Justice Minister Naomi Long is planning to bring in legislation to help protect Northern Ireland's religious buildings from attacks.
The Alliance Party leader confirmed that between 2016 and 2019 there were 445 recorded attacks on places of worship including churches, churchyards and cemeteries.
Her commitment to bring in the legislation came in response to a ministerial question tabled by North Down DUP MLA Gordon Dunne.
The introduction of a Places of Worship Security Scheme would bring Northern Ireland into line with England and Wales, who both have the protection in operation.
In her response to Mr Dunne, Mrs Long said: "My officials are currently exploring evidence-based information in relation to attacks on places of worship, in liaison with the police, as well as criteria for the Places of Worship Security Fund that operates in England and Wales to assess if any similar scheme for Northern Ireland is required.
"I will consider this further once I have had the opportunity to reflect on the findings."
Welcoming the news, Mr Dunne said such a scheme would allow voluntary faith communities to apply for funding to introduce security measures on their properties.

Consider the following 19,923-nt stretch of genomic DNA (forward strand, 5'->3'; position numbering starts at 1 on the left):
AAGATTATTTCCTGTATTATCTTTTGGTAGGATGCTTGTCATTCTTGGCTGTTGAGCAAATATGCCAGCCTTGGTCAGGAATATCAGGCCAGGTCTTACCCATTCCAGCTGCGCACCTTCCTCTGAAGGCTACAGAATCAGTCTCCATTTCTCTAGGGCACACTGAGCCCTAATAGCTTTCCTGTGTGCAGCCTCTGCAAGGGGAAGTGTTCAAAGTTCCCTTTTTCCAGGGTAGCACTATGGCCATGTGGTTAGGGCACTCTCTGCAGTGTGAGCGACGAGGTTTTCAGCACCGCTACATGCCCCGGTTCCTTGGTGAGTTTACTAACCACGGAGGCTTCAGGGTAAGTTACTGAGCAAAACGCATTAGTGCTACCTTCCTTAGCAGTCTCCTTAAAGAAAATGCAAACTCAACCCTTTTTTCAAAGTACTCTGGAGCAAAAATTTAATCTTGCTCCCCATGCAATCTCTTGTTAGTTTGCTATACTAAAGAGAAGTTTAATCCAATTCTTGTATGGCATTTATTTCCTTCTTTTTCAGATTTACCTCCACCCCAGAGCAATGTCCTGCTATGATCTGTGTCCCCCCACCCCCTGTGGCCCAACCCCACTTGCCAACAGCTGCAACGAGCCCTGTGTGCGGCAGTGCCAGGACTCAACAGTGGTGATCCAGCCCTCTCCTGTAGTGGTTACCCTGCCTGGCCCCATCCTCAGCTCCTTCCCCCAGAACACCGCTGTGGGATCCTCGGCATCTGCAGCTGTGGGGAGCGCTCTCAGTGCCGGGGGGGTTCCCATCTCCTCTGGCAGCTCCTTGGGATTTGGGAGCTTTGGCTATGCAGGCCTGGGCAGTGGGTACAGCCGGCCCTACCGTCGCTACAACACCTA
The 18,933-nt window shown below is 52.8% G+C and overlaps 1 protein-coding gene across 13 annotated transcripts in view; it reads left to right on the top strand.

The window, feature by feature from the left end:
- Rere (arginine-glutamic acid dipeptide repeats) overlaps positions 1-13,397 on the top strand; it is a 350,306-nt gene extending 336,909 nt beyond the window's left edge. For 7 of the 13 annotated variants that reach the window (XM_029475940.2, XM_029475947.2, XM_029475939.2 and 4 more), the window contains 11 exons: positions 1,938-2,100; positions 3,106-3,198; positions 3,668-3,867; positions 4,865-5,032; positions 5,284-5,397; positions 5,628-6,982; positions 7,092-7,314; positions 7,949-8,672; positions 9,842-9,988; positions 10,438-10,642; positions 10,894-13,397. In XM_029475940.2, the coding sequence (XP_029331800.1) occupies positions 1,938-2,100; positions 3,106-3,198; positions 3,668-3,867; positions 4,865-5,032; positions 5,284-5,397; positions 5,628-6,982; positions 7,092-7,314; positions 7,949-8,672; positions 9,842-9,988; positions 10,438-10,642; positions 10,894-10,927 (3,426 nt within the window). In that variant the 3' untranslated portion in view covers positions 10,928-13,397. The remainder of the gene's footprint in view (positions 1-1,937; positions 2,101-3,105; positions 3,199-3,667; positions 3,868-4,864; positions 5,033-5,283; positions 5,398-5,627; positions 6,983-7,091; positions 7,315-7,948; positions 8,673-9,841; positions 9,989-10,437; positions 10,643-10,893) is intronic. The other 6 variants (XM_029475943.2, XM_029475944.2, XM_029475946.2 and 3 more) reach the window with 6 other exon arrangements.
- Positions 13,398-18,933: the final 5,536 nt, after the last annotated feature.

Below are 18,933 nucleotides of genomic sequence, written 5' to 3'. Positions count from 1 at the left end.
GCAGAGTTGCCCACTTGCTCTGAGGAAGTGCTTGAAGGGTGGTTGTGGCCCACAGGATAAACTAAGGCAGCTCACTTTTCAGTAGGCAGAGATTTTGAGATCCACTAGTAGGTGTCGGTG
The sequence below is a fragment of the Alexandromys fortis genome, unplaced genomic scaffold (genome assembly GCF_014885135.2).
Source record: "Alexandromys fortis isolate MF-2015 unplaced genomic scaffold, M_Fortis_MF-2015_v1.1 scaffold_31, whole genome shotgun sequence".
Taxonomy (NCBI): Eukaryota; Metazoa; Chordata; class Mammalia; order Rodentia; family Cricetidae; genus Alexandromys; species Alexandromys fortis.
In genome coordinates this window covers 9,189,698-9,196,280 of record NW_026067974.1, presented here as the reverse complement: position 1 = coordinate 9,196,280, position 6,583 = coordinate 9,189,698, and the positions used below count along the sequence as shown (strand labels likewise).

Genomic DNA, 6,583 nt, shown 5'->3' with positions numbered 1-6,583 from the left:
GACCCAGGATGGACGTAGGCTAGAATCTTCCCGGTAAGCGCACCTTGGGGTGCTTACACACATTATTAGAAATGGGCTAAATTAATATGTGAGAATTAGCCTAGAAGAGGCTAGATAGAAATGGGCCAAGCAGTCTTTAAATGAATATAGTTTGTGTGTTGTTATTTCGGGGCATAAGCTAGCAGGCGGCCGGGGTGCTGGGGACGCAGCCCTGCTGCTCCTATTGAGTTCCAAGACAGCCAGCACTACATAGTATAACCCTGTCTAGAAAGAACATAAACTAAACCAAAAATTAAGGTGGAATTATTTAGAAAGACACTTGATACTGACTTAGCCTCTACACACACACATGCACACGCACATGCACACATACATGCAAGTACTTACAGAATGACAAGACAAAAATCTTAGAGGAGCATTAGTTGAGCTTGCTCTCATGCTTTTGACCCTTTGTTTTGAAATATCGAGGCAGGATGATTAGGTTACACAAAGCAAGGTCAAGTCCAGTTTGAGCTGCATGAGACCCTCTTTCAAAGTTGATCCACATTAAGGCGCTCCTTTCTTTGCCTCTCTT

"Many faith communities are small and may struggle financially to install such security measures to protect themselves from attack so such a scheme may prove valuable," explained the North Down MLA.
"Freedom of religion and belief is a bedrock value of our society. Each and every person who lives here has a right to live out their faith and to worship with others.
"No one in Northern Ireland should be attacked because of their religious beliefs and as a society we should not tolerate attacks on any place of worship here.
"An attack on a place of worship is an attack on the community who worships there."
He added that Northern Ireland is the only part of the United Kingdom without such a scheme in place and hopes it will be introduced sooner rather than later.
According to PSNI data on incidents and crimes with a hate motivation that was released last November, there were five attacks recorded at churches or chapels between October 2017 and September 2018, and eight attacks between October 2018 and September 2019.
The Department of Justice was asked if any new legislation protecting religious buildings would include those belonging to the Orange Order.